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Autism

Interview with Maxine Rosaler, Author of “Queen for a Day”

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It is bold work to invite us into the world of children who are eligible for special education—and their long suffering parents. Maxine Rosaler does this in her novel, Queen for a Day, through her main character, Mimi Slavitt and her young son, Danny. We, the audience, are alongside Mimi as she attempts to accept and comprehend her autistic son’s world. In the process, Mimi — and so we the readers — are introduced to the other mothers and their children, whom she encounters along the path, and the social system that provides aid. According to the National Center for Education Statistics, in 2015-2016, 6.7 million students between the ages of three and 21 received special education services. Among the…

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Interview with Benjamin Ludwig, author of ‘Ginny Moon’

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Watch our author video interview, “15 minutes with… Benjamin Ludwig,” now! Here, we talk about his debut release, Ginny Moon, how his daughter was a big inspiration for the book and what Ludwig wants to write next! You don’t want to miss this interview brought to you by NetGalley, Meryl Moss Media and BookTrib.com. See the world differently. Ginny Moon is a recently adopted teenager with autism. She has a new home, new parents, and a new last name. Before Ginny arrived at her new house, she spent years living in danger with her birth-mother. Her world is a much better, safer place now, and everyone tells her that she should feel happy. But Ginny is stifled. Her voice is pushed down. Silenced. Bottled…

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YA Author Claire LaZebnik Wants Autistic Characters to be the Star of the Show

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BookTrib is partnering with Bookish to bring you more great content, including this article written by Claire LaZebnik, author of Things I Should Have Known (Houghton Mifflin Harcourt for Young Readers, March 28, 2017). Author Claire LaZebnik has written both adult and YA novels, as well as educational and parenting books for those with a child or teen on the Autism Spectrum. Her most recent novel, Things I Should Have Known, dives deep into the lives of those living with autism and the development of relationships with the ones closest to them. Claire LaZebnik‘s latest young adult novel, Things I Should Have Known, follows two sisters as they navigate high school. One is autistic and one is not. When LaZebnik’s son was…

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Embracing the Obstacle of Autism: Do You See Me Out of Order?

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In our world, everyone faces obstacles and overcomes difficulty. The top neuro-psychological doctor told my parents when I was two years old, “Your son has autism, and will never be able to read, write or communicate.” My parents made the right decision to find the best resources around for children who have autism. People who have autism spectrum disorder (ASD) have difficulty understanding abstract concepts and communicating with the world around them. There was a notion in the last decade that if one had a mental or learning disability, they were considered stupid. Many citizens fight for the rights of people with learning disabilities. We are just like everyone else — and can do anything we set our minds to.…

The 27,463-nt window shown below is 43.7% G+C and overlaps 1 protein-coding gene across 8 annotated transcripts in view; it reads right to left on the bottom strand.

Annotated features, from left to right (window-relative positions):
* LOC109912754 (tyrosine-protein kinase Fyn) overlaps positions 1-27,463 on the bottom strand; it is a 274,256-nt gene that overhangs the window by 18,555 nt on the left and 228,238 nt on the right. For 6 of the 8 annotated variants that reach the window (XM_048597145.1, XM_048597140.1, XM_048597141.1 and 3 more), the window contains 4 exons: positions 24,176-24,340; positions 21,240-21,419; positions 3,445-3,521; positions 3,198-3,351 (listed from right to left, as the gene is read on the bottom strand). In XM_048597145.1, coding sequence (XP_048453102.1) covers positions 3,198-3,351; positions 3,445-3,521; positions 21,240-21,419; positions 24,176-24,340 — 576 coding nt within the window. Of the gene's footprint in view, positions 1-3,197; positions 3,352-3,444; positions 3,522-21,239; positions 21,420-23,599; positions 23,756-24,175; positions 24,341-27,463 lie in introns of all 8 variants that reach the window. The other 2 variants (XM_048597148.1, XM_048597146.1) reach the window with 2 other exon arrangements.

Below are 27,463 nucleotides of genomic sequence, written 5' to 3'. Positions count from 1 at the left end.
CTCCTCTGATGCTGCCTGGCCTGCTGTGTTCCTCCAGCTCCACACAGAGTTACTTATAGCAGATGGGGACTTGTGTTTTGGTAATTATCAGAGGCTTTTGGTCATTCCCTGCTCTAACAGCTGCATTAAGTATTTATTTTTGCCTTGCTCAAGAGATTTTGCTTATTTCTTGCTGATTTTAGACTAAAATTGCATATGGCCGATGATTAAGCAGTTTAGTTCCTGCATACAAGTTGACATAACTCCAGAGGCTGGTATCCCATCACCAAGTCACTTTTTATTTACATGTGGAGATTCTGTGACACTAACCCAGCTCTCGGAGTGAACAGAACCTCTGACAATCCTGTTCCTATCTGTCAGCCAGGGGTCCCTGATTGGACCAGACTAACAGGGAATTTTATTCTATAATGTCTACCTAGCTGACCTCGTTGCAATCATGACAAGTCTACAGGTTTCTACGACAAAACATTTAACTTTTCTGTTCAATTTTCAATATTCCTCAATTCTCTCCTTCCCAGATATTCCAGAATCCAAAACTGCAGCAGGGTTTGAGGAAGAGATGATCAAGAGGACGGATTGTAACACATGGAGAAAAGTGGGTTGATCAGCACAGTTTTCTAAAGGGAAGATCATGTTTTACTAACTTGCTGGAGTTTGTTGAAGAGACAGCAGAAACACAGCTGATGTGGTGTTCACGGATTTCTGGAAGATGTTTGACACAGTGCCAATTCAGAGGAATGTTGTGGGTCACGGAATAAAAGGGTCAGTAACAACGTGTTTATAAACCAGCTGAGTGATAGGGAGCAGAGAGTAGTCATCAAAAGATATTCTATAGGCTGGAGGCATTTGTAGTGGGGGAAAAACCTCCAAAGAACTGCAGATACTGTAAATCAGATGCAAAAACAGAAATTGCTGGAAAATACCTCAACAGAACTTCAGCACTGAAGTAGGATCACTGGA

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Video: Interview with Marguerite Elisofon and My Picture Perfect Family: What Happens When One Twin Has Autism

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On December 26th, 1990 Marguerite Elisofon gave birth to premature twins: Samantha and Matthew. Marguerite and her husband soon noticed their daughter lagged behind her brother in ways that scared them. Samantha, they learned, was on the autistic spectrum. Most “experts” weren’t optimistic about her chances for leading a normal life and prepared the Elisofons for the worst. But Marguerite and her family refused to accept these limitations. Twenty-three challenging years later, Samantha graduated from Pace University . . . cum laude! In My Picture Perfect Family, Marguerite tells her family’s courageous story. At the end of the twentieth century, when the current supports for children on the autistic spectrum did not exist, Marguerite and her family pioneered their own…

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PODCAST: Authors Marguerite Elisofon and Ann Martin Talk ‘Rain Reign’ and Autism Awareness

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Author of the memoir My Picture Perfect Family (Central Park Publishers, 2016) Marguerite Elisofon chronicles the true story of raising twins in New York City and the journey that takes place following their daughter’s diagnoses on the Autism Spectrum. She sat down in with novelist Ann Martin to talk about her book Rain Reign (ALA Notable Children’s Books, 2014), in which the story is narrated by a young girl on the spectrum.   About the Authors About Marguerite Elisofon: Marguerite Elisofon is a New York City writer and the author of My Picture Perfect Family, a memoir about how her family navigated life with a child on the autistic spectrum before the internet and support groups existed. She also blogs about parenting young adults and disability…